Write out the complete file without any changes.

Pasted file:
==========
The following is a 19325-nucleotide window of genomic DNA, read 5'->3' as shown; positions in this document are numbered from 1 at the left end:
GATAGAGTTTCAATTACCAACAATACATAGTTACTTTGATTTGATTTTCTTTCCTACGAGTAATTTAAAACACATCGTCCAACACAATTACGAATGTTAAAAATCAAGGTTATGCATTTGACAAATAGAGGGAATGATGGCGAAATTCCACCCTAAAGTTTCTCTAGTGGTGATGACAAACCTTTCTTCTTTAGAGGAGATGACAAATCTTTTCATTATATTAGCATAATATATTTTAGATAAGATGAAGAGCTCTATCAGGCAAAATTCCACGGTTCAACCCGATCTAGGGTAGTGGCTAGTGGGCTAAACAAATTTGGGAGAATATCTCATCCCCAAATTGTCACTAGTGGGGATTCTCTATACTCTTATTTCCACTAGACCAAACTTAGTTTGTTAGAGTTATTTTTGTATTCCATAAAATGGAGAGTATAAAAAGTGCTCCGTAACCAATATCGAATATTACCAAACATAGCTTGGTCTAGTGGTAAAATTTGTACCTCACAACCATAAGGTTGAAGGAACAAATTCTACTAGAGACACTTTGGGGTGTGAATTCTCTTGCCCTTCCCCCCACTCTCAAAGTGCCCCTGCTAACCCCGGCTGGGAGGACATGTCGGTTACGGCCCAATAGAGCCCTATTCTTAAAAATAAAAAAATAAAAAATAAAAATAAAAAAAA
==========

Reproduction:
The following is a 19325-nucleotide window of genomic DNA, read 5'->3' as shown; positions in this document are numbered from 1 at the left end:
GATAGAGTTTCAATTACCAACAATACATAGTTACTTTGATTTGATTTTCTTTCCTACGAGTAATTTAAAACACATCGTCCAACACAATTACGAATGTTAAAAATCAAGGTTATGCATTTGACAAATAGAGGGAATGATGGCGAAATTCCACCCTAAAGTTTCTCTAGTGGTGATGACAAACCTTTCTTCTTTAGAGGAGATGACAAATCTTTTCATTATATTAGCATAATATATTTTAGATAAGATGAAGAGCTCTATCAGGCAAAATTCCACGGTTCAACCCGATCTAGGGTAGTGGCTAGTGGGCTAAACAAATTTGGGAGAATATCTCATCCCCAAATTGTCACTAGTGGGGATTCTCTATACTCTTATTTCCACTAGACCAAACTTAGTTTGTTAGAGTTATTTTTGTATTCCATAAAATGGAGAGTATAAAAAGTGCTCCGTAACCAATATCGAATATTACCAAACATAGCTTGGTCTAGTGGTAAAATTTGTACCTCACAACCATAAGGTTGAAGGAACAAATTCTACTAGAGACACTTTGGGGTGTGAATTCTCTTGCCCTTCCCCCCACTCTCAAAGTGCCCCTGCTAACCCCGGCTGGGAGGACATGTCGGTTACGGCCCAATAGAGCCCTATTCTTAAAAATAAAAAAATAAAAAATAAAAATAAAAAAAA